Cat Coats Tabby

tabby cat
Cat Coats Tabby - Mackerel Tabby cat Chihiro - photo copyright fofurasfelinas reproduced under a creative commons license

Introduction


The tabby markings/color
is probably the most common, in either domestic cats or wildcats (e.g. Scottish Wildcattabby cat). When cats breed randomly over a long period of time, apparently the coat color and pattern tends towards brown mackerel tabbies with green eyes (the most common "phenotype" - meaning the observed expression of the genetic make up).

This indicates a genetic predisposition towards what is probably the most efficient coat color/pattern in respect of the cat's survival. There are three tabby patterns: the classic blotched pattern, the striped or mackerel pattern, and the spotted pattern. The Bengal cat for example can have a spotted tabby or blotched coat, while the Egyptian Mau has a naturally occurring spotted tabby coat - the only naturally occurring spotted domestic cat it is said. The agouti ticked coat (the Abyssinian cat has the classic ticked coat) is a special kind of tabby coat. As mentioned you can see the tabby coat in wild cats such as the African wildcat and American Bobcat for example. However, I don't recall seeing a wildcat with what the cat fancy calls the "blotched" tabby coat. All wildcats appear to have spots and/or stripes or no tabby pattern. The blotched tabby appears to be a creation of the cat fancy or at least it has been "developed" and enhanced by the cat fancy (cat breeders).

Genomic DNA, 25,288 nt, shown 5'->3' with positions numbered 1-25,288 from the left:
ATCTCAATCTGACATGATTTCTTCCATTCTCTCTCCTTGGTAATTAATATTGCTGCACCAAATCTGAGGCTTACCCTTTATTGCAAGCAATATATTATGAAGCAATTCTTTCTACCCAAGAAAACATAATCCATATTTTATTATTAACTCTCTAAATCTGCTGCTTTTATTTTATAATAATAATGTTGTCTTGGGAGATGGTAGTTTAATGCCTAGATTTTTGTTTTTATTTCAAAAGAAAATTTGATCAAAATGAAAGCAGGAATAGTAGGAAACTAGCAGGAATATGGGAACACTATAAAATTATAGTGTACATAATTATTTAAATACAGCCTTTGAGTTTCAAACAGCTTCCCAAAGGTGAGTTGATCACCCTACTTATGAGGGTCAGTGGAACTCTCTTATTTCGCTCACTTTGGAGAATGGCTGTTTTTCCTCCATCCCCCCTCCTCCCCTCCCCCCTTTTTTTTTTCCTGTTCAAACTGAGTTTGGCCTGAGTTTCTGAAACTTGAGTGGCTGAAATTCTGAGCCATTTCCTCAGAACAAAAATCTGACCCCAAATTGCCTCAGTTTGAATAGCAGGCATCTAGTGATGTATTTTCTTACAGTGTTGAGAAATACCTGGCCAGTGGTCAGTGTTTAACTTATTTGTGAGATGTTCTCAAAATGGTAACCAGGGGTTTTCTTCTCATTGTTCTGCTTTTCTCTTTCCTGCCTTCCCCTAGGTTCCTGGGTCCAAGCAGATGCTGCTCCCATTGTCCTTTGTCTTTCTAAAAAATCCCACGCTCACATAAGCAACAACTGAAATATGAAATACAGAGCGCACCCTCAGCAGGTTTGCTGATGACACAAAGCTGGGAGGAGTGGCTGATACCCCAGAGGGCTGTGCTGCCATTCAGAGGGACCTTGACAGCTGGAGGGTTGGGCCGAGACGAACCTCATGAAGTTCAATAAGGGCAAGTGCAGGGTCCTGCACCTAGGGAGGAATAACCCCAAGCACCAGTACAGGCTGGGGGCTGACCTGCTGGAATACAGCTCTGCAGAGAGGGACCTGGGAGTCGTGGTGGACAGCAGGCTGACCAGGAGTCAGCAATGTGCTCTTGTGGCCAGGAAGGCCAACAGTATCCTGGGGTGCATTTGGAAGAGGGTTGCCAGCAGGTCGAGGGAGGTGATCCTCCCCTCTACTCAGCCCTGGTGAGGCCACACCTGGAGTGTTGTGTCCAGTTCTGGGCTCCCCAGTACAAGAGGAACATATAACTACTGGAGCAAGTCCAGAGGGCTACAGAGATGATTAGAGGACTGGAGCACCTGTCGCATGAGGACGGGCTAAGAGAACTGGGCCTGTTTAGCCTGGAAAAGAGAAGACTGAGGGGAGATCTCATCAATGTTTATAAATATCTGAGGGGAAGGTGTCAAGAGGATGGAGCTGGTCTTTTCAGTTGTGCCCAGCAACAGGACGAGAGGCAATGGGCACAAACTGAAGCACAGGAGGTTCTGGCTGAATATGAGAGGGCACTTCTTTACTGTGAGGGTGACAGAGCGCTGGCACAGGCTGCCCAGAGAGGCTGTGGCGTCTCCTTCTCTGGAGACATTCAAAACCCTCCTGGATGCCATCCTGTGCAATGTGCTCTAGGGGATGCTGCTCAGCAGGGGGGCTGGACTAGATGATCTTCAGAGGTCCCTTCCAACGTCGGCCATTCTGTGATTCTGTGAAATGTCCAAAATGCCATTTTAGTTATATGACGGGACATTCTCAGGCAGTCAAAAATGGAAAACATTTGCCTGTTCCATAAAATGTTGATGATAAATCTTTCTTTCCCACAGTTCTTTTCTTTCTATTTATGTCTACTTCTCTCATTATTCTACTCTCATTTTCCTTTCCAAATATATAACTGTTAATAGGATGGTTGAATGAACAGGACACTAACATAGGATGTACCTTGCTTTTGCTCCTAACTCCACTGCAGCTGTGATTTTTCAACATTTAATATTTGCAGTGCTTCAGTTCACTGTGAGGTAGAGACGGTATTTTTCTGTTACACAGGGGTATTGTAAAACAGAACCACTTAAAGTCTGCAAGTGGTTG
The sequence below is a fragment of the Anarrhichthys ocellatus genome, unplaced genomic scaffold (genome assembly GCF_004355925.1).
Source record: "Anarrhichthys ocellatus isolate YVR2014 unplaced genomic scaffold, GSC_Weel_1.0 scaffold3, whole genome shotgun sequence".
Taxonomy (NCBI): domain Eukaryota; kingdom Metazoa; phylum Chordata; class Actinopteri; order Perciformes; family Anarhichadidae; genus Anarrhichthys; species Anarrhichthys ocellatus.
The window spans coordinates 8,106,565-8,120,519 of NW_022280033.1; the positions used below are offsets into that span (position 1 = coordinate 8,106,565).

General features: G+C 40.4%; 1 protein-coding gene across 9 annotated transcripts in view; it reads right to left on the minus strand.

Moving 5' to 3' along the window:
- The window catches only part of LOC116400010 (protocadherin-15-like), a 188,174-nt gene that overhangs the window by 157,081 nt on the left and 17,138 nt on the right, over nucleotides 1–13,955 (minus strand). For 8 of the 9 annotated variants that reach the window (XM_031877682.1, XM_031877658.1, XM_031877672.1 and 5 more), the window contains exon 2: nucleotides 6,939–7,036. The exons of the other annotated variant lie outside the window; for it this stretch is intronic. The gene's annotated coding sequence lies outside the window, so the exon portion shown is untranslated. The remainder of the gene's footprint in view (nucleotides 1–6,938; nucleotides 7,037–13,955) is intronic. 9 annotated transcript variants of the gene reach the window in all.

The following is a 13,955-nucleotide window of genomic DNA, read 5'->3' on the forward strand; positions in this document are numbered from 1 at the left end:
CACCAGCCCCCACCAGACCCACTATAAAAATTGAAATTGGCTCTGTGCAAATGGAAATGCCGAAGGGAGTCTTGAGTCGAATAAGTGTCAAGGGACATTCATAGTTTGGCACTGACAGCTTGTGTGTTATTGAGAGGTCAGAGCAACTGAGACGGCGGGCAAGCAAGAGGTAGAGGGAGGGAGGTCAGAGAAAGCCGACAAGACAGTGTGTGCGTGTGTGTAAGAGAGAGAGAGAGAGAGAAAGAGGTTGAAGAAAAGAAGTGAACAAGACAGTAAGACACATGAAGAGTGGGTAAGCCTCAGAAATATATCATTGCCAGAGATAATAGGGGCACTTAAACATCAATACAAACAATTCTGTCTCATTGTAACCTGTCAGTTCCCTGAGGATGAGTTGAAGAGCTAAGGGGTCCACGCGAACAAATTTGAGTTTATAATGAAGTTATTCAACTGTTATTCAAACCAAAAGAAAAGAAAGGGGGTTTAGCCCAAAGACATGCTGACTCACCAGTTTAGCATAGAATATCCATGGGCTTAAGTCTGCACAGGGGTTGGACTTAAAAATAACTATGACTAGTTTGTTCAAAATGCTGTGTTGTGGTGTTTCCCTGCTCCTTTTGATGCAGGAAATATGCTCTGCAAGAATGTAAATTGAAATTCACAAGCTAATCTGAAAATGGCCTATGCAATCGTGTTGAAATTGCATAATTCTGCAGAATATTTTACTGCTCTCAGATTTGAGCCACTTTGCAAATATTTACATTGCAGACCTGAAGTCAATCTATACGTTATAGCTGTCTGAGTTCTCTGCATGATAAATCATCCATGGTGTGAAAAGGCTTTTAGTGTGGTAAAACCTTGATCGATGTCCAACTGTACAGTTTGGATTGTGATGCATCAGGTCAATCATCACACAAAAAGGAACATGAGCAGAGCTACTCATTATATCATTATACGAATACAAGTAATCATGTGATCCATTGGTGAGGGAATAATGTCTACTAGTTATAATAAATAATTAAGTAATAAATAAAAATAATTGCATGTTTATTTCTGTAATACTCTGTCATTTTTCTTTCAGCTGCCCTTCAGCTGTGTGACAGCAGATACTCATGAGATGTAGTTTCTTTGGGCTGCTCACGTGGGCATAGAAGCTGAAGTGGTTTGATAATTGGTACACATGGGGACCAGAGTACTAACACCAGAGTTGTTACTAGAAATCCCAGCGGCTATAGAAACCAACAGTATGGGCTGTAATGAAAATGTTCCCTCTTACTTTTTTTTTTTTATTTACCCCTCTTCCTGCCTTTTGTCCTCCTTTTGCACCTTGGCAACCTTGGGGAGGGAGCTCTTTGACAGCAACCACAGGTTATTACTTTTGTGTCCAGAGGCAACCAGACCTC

All tabby cats have the classic M marking on the forehead in varies styles and disguises.



This page is one of a series of articles on cat coats starting from black and workintabby catg towards white (note: I guess you know that "tabby" refers to a coat type not a cat breed). The tabby coat comes in a myriad of colors. The tabby coat is firmly in the middle range between the pure black and pure white coats. Both non-purebred and purebred (pedigree cats) cats have tabby markings.

An example of a purebred and pedigree tabby cat would be the American Shorthair.  This breed looks particularly stunning in silver tabby. Another example of a beautiful purebred Maine Coon tabby can be seen by clicking on this link. The tabby pattern is often seen in Maine Coon cats. The cat associations allow a wide range of Maine Coon cat coat types (you'll see a great tabby MC on this link). There are some classic tabby patterns on wild cats. A good example is the tabby coat of the wildcats. These cats look very much like domestic cats as they are the wild ancestor of today's domestic cat.

Origin of Name

It is thought that the word, "tabby" originates in the appearance of silk sold in Baghdad (the Attabiyah region). This region must have be known for selling silks that had a striped appearance (watered - waved - silk) as incorporated into the name. Attabiyah is reference to the latin attabi, and later the French tabis, which means, as I understand it, watered silk. As the striped and marbled tabby cats have the same general appearance, the word "tabby" was used to describe the coat.

cat coats tabby - tabby cat